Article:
ICC Sydney Key to City’s Visitor Economy

20 Jun 2017

Cross sector collaboration and a commitment to investment in world leading infrastructure is driving Sydney’s position as one of the globe’s most desirable destinations and making it increasingly competitive according to International Convention Centre Sydney (ICC Sydney) CEO, Geoff Donaghy, and industry leaders, who discussed the future of the city’s visitor economy at a Committee for Economic Development of Australia (CEDA) event this week.

Titled Delivering Sydney’s Visitor Economy: Drivers and Directions, a key note address from John O’Sullivan, Managing Director of Tourism Australia, outlined the exciting gains Sydney has made in attracting critical visitation, with more than 8 million people visiting the city in 2016, spending approximately AU$40 billion.

This was followed by a panel discussion with Donaghy alongside Lyn Lewis-Smith, Chief Executive Officer for Business Events Sydney and Margy Osmond, Chief Executive Officer for the Tourism and Transport Forum.

The group agreed that Sydney is strongly positioned within the global landscape, and has the opportunity to leverage its outstanding reputation to continue driving growth for the local visitor economy. They noted that concerted State-wide collaboration to provide guests with world class end-to-end experiences has been key to Sydney becoming increasingly competitive worldwide.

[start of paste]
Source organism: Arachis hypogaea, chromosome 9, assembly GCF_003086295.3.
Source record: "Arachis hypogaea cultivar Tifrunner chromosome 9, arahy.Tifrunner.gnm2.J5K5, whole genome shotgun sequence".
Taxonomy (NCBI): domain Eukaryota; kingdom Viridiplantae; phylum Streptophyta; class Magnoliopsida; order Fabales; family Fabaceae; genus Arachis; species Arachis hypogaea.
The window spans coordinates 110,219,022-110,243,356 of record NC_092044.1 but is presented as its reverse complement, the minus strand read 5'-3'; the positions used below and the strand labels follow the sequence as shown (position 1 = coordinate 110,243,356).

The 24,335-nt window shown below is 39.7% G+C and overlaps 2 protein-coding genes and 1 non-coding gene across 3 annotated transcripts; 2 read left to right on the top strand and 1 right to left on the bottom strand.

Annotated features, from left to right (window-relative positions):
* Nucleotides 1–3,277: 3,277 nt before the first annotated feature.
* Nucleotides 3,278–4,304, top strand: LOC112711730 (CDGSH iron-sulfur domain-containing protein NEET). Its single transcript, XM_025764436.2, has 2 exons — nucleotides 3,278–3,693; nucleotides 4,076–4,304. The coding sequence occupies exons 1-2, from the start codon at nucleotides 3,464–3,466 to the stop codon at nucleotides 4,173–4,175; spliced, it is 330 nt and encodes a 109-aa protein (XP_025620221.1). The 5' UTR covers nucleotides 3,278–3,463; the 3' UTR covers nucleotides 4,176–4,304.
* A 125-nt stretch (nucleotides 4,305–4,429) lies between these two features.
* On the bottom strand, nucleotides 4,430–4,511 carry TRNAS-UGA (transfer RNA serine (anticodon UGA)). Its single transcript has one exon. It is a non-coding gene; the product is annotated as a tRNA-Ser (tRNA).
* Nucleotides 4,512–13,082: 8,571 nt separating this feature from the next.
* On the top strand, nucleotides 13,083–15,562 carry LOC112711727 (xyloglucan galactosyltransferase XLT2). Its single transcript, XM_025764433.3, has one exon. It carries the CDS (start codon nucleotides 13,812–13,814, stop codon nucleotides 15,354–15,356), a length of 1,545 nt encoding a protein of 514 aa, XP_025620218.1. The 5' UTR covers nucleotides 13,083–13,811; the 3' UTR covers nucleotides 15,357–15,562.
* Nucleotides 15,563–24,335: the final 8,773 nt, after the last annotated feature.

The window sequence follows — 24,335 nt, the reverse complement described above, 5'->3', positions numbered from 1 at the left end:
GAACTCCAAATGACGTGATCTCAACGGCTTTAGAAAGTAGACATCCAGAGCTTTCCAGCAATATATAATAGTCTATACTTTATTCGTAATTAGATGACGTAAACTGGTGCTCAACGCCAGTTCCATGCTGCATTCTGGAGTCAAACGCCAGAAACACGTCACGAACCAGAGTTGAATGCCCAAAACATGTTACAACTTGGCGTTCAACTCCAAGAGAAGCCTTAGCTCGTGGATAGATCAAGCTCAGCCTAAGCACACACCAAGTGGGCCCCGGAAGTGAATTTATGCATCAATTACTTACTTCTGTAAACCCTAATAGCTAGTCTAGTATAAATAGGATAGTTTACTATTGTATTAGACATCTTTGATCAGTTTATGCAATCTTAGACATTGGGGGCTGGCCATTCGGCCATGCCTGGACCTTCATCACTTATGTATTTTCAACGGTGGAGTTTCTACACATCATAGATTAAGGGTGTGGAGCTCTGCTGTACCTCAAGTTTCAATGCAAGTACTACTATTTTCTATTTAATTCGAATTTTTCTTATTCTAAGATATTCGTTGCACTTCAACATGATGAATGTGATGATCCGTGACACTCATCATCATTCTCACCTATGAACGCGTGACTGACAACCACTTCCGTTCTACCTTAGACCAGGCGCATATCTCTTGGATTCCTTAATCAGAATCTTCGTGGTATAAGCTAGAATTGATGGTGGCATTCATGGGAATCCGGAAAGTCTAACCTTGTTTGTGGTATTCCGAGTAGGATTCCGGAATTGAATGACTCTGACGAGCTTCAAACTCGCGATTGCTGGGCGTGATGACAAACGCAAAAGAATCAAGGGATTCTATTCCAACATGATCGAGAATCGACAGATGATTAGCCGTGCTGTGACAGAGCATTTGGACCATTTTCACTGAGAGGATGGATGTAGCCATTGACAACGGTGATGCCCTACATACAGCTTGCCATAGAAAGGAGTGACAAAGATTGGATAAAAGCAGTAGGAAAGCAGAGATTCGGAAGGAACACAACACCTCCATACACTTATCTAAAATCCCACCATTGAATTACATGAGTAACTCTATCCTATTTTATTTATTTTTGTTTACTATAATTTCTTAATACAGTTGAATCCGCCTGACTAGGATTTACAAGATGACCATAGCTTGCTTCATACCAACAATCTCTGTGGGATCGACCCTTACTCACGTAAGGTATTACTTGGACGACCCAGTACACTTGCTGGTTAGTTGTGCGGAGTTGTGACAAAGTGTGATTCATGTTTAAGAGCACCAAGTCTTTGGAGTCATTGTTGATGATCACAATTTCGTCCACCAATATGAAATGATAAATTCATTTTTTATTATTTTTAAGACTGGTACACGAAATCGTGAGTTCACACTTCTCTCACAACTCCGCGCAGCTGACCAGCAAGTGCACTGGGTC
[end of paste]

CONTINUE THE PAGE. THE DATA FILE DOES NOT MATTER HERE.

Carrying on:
The panel also emphasised three key factors as underpinning Sydney’s continued success:

  • Investment in infrastructure
  • Co-ordination between the government and industry
  • Structured, mutually beneficial relationships between Sydney and the regions

Donaghy said that ICC Sydney is a leading example of the importance of synergy between government and industry to help maintain NSW’s burgeoning visitor economy, which continues to be one of the fastest growing contributors to the national economy.

“ICC Sydney is Australia’s premier convention, exhibition and entertainment venue and represents an AU$1.5 billion investment by the State. It is helping boost visitation and delivering immediate returns. To date, a quarter of visitors to ICC Sydney have come to attend a business event, and that is more than 600,000 people in just six months. Those travelling for business spend up to six times more than their leisure counterparts, making them key to enhancing visitor expenditure, which grew by 5.9 per cent last year, double that of the overall economy (2.5 per cent),” he said.

“Sydney also has an important role to play as a gateway to surrounding areas and, as a venue, ICC Sydney is truly committed to supporting regional NSW. We are doing this by working directly and collaboratively with more than 60 farmers, helping to create positive economic and social impact in their respective communities. While we present their produce to visitors, we are also positioning their regions as destinations that offer a compelling and complementary view of Australian culture.”

Donaghy said the events ICC Sydney hosts play a key role in driving the intellectual capital of the city as well.

“The venue attracts global thought leaders from across industries to Sydney and acts as a critical nexus between visitors and local intellectual talent, strengthening our knowledge economy by promoting the sharing of ideas and information. It is a win-win for all.”